Leah Thomas is an activist and eco-communicator who talks a lot about intersectional environmentalism, which is an inclusive version of environmentalism that advocates for both the protection of people and the planet. It’s another important term that must be talked about right now.
Leah is also a writer for The Good Trade – an online publication that covers sustainable fashion and lifestyle. I really love her article on intersectional environmentalism. She also has her own website, Green Girl Leah, which covers fashion, green beauty, wellness, lifestyle and home.
On Instagram, she created an amazing post that went viral – Environmentalists for Black Lives Matter – that explains more about intersectional environmentalism, and how you can pledge to be an ally. It’s an extremely informative post so be sure to check it out here.
In this post, Leah says, “social justice cannot wait. It is not an optional ‘add-on’ to environmentalism. It is unfair to opt in and out of caring about racial injustices when many of us cannot.”
Go give @GreenGirlLeah a follow.
Poppy Okotcha is a permaculture designer and organic grower based in the UK. She creates tons of content around growing your own food and offers some amazing tips.
She often talks about the connections between human health and planetary health – how they are both interlinked so closely.
In one of her Instagram posts, Poppy says, “The food we put inside us nourishes on so many levels. Physically, emotionally, it can lovingly connect us with others and it can connect us to the earth, the seasons, giving us a sense of place and time. Our food gives us a direct link to the land. When we begin to explore our own health, very quickly we realize it is totally connected to that of the soils, the eco systems, the whole planet at large.”
She often shares gardening tips and holistic recipes that help support your own health, and that of the planet’s. She frequently uses upcycled materials to sow her seeds and transplant fruits and veggies, which is amazing.
Go give @Poppyokotcha a follow.
Christopher Bradshaw is a social justice entrepreneur who founded Dreaming Out Loud, an organization dedicated to food justice, urban farming and creating economic opportunities to marginalized community.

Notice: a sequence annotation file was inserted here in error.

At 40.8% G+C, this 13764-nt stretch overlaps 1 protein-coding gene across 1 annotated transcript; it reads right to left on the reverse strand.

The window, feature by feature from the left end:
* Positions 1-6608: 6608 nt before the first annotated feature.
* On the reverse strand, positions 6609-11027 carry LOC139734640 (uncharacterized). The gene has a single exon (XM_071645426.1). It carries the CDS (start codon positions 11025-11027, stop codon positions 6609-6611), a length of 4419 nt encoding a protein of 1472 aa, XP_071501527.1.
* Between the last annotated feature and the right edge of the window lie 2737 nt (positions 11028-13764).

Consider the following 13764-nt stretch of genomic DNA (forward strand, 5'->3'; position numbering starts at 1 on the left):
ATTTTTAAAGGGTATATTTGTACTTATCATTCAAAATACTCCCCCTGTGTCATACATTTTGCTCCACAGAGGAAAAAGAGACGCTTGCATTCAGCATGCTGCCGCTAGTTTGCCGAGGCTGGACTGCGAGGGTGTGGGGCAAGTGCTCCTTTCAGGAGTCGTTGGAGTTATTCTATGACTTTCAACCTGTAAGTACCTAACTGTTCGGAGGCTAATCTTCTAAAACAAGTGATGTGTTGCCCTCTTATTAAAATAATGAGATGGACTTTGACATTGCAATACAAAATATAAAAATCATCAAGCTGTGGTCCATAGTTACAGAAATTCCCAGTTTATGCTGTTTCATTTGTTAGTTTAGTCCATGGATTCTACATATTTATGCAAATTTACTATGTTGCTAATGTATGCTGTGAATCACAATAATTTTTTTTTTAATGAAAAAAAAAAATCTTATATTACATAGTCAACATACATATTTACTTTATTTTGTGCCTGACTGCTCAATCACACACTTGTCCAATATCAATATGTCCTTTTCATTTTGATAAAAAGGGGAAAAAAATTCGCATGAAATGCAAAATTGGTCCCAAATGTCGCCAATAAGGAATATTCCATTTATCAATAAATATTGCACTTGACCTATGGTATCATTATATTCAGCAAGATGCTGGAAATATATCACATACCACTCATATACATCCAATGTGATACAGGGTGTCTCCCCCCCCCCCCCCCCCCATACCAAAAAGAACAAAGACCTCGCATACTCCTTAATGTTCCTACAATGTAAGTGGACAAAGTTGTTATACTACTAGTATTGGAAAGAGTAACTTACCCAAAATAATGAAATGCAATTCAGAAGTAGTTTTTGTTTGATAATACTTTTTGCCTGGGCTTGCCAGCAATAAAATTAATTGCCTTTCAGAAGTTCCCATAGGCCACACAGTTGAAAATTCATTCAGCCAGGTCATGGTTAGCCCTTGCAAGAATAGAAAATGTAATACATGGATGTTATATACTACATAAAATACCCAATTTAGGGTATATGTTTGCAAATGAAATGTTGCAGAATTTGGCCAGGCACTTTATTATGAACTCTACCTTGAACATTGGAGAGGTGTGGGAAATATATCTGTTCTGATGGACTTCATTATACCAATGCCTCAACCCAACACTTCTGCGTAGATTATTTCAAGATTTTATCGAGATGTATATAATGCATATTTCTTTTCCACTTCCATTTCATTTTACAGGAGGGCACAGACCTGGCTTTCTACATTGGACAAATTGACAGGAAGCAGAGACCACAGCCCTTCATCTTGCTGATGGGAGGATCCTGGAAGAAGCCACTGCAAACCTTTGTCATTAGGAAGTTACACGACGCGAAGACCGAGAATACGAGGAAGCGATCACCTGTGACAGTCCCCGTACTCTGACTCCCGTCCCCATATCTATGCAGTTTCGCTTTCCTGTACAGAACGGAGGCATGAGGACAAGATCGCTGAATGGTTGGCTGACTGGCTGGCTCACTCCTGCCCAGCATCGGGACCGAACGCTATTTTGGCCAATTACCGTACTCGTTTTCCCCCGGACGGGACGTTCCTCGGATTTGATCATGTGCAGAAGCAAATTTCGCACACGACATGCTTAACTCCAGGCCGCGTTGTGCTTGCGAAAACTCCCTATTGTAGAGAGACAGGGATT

Dreaming Out Loud is based in the D.C. metro area. They help build more resilient communities with greater access to education and a healthy environment for all – not just a few.
They grow fresh food and give it to people in need. Since March (the start of the coronavirus pandemic), they’ve worked with community partners to get over 80,000 meals for neighbors in need.
Seeing as so many black, low income communities are based in food deserts, the work Dreaming Out Loud does is so incredibly important. It provides food security to those who need it most – a very important aspect to limiting food waste, a major contributor to climate change.
Go give @Doldc a follow.
Lauren Ritchie is the founder of The Eco Gal, a blog dedicated to sustainability. Lauren lives in the Bahamas and loves sharing her tips and tricks to living a more sustainable life.
She’s currently studying sustainable development and political science at the Columbia University in New York City. She has hopes of one day working with the United Nations, or non-governmental organizations, on international policy-making for sustainability issues.
She’s constantly sharing informative posts on her instagram account about sustainability, mainly highlighting zero waste living and plant-based living.
“The further I delved into the eco-community…the more apparent it became that there was a severe lack of engagement from not only young people but also from people of color, namely Caribbean people, in the climate conversation,” Lauren says. This, and her passion for writing, inspired her to create her blog, The Eco Gal.
Go give @Itsecogal a follow.
Addie Fisher is the founder of Old World New, a sustainable and eco-friendly blog. She’s a sustainable living enthusiast and a thrift fashion lover.
She was an architecture major in college, but then discovered her love for sustainability while seeking more knowledge on historic preservation. Her focus shifted from becoming an architect to educating those around her on living a more sustainable life.
Addie also talks about diversity in the sustainability field and firmly believes the future of the planet cannot rest on a select few. It’s up to all of us – not just white women – to help save the planet, which is why it’s so important for black environmentalists like Addie to be seen and heard.